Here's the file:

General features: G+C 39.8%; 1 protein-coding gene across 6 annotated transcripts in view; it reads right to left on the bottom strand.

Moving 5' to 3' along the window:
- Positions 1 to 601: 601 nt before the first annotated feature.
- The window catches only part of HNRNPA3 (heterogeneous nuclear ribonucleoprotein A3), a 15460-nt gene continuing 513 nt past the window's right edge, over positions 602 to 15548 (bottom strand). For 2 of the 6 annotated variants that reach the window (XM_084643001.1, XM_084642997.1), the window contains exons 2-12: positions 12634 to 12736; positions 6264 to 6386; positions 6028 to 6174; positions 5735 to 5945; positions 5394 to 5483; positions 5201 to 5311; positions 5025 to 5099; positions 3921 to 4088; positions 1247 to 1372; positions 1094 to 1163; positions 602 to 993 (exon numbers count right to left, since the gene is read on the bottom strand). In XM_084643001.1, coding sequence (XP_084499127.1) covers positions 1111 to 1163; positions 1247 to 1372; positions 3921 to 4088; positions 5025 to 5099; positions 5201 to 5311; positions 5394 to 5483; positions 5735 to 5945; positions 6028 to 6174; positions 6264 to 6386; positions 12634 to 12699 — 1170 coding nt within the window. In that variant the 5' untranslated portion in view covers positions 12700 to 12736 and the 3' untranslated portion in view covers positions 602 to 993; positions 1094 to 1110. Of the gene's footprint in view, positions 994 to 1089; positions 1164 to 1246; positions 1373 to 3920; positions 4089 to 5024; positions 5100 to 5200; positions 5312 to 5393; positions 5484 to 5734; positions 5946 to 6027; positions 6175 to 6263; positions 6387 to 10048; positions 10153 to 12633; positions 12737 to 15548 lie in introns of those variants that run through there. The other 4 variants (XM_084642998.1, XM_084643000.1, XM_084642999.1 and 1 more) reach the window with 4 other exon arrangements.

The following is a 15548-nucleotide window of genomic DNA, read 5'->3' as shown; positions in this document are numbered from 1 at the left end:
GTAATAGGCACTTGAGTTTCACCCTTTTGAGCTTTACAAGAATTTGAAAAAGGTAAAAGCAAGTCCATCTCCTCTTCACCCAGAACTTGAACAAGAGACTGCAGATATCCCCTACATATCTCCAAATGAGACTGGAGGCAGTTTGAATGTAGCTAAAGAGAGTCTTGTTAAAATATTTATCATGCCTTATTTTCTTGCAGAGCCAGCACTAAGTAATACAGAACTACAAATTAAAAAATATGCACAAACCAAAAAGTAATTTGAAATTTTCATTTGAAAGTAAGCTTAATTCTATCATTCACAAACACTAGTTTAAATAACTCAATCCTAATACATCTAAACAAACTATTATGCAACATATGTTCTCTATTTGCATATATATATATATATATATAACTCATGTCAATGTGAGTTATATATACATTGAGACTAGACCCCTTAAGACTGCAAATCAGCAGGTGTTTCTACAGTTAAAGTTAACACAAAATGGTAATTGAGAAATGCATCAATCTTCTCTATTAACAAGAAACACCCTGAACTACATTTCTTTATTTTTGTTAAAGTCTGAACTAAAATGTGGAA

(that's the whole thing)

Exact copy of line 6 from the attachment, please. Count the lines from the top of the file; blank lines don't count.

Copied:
GTAATAGGCACTTGAGTTTCACCCTTTTGAGCTTTACAAGAATTTGAAAAAGGTAAAAGCAAGTCCATCTCCTCTTCACCCAGAACTTGAACAAGAGACTGCAGATATCCCCTACATATCTCCAAATGAGACTGGAGGCAGTTTGAATGTAGCTAAAGAGAGTCTTGTTAAAATATTTATCATGCCTTATTTTCTTGCAGAGCCAGCACTAAGTAATACAGAACTACAAATTAAAAAATATGCACAAACCAAAAAGTAATTTGAAATTTTCATTTGAAAGTAAGCTTAATTCTATCATTCACAAACACTAGTTTAAATAACTCAATCCTAATACATCTAAACAAACTATTATGCAACATATGTTCTCTATTTGCATATATATATATATATATATAACTCATGTCAATGTGAGTTATATATACATTGAGACTAGACCCCTTAAGACTGCAAATCAGCAGGTGTTTCTACAGTTAAAGTTAACACAAAATGGTAATTGAGAAATGCATCAATCTTCTCTATTAACAAGAAACACCCTGAACTACATTTCTTTATTTTTGTTAAAGTCTGAACTAAAATGTGGAA